Anita DeFrantz

(WOMENSENEWS)–The surprise victory of Americans Jill Bakken and Vonetta Flowers in the first-ever Olympic women’s bobsled competition marked another milestone for female athletes at the international games. Yet despite significant progress during the 1990s, preliminary statistics from Salt Lake suggest that women continue to be underrepresented at the games, both as athletes and Olympic officials.

After several years of exponential growth in the number of women competing at the Olympics, the percentage of athletes competing in Salt Lake who are women is no greater than in the 1998 Winter Olympics in Nagano, Japan–and slightly down from the percentage of women competing in the 2000 Olympiad in Sydney, Australia. Of the 2,523 athletes accredited by the International Olympic Committee to participate in Salt Lake, 915 are women, or 36.2 percent. In Nagano, this figure was also 36.2; in Sydney, it was 38.2 percent, according to official counts provided by the International Olympic Committee.

In addition, of the 78 countries participating in Salt Lake, 22 brought no women to the games, including Belgium, Thailand, Mexico, South Africa and India, according to news reports. (Hong Kong fielded the only all-female team, comprising 3 short-track speed skaters.) In Nagano, 18 of 72 nations fielded all-male delegations, the committee reported.

Members of the International Olympic Committee and its various arms also continue to be overwhelming male. Only 11 out of the committee’s 149 active and honorary members are women. Earlier this year, the committee announced that it would seek to increase the number of women officials to 20 percent by 2006 on the committee and its various arms, including Olympic committees in each country and international federations for each sport.

The committee’s first woman vice-president, American Anita DeFrantz, was appointed in 1997. Now head of the committee’s Women and Sport Working Group, she was recently defeated in a run for presidency of the organization. She was eliminated on the first ballot, receiving only nine of the 107 votes cast.

Asked if she had been a victim of sexism, DeFrantz said, “Yeah. I have the same credentials or better than any of the candidates.”

While some nations sending no women to the games point to a lack of funds, the majority of these countries cite cultural, social and religious differences as the reason for excluding women. In particular, adherence to strict Islamic code forbids women from countries such as Iran, Afghanistan, Oman, Kuwait, Pakistan, Qatar, Saudi Arabia, the United Arab Emirates and Sudan to display their bodies and compete in sports before a male audience.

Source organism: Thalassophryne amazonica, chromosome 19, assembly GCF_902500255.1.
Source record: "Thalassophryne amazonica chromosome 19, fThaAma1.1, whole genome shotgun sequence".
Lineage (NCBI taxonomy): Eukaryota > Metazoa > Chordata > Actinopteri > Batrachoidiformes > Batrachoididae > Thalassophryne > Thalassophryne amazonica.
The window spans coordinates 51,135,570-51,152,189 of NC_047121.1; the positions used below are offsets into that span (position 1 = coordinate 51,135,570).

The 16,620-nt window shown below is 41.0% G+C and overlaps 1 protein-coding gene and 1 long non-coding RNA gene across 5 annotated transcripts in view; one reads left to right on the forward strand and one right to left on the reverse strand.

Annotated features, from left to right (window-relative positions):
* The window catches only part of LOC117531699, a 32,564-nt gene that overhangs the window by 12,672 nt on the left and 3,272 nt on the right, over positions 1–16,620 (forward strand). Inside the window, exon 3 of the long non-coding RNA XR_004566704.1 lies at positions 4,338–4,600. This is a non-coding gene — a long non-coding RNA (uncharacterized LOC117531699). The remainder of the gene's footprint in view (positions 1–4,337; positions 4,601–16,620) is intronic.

In Salt Lake, predominantly Muslim nations Iran, Kyrgyzstan and Tajikistan sent no women, although the nations did field very small teams overall. Muslim nations typically field larger summer Olympics teams; in Sydney two years ago, for example, Saudi Arabia sent 23 men and no women, Kuwait sent 32 men and no women, Iran sent 34 men and 1 woman and Pakistan sent 26 men and 1 woman.

Nations Barring Women Could Be in Violation of Olympic CharterSome critics argue these nations are violating international human rights law and the Olympic charter, which prohibits “any form of discrimination with regard to a country or a person on grounds of race, religion, politics, sex or otherwise incompatible with belonging to the Olympic movement.”

“If the IOC could ban South Africa for 28 years on the basis of racial discrimination, why can’t it do the same on the basis of gender?” said Linda Weil-Curiel, founder of Atlanta Plus, a France-based group fighting for equal representation of women at the Olympics. The organization was founded prior to the 1996 Atlanta Olympics is now focused on bringing more women to the Athens games in 2004.

“In Sydney we had a five hour meeting with the IOC during which it was acknowledged that persuasion would work with some countries, as the number of delegations without women is decreasing,” said Weil-Curiel. “But there is a hard core of countries with which a different approach should be considered.”

Despite their lack of representation at the Olympics, Muslim women have embraced competitive and recreational sports in recent years. Faezeh Hashemi, a member of the Iranian Parliament, founded the Islamic Countries Women Sports Games in 1991 as an alternative to the Olympics. Last October in Tehran, the Muslim Games were held for the third time with Muslim women competing before all-woman crowds in skiing, tennis, swimming, gymnastics, basketball, shooting, fencing, karate and basketball.

“With regard to our participation in social and sports activities, we Muslim women have no intention whatsoever to resemble men,” said Hashemi at the opening of the games. “We practice sport because it guarantees our health and grants us joy and strength, but not at the cost of damaging reverence and sanctities.”

Muslim women’s rights activist Parvin Darabi, founding director of the U.S.-based Dr. Homa Darabi Foundation, complained, however, that women competing in the Islamic Games were not allowed to be photographed, written about or seen by their male relatives during competition.

“Why should a woman be denied the right to show the world what she is capable of?” Darabi said.

Regan Good is a freelance writer based in Provincetown, Massachusetts.

For more information:

International Olympics Committee
Women and Sport Working Group:

Islamic Countries Women Sport Federation
(In Farsi):

Homa Darabi Foundation: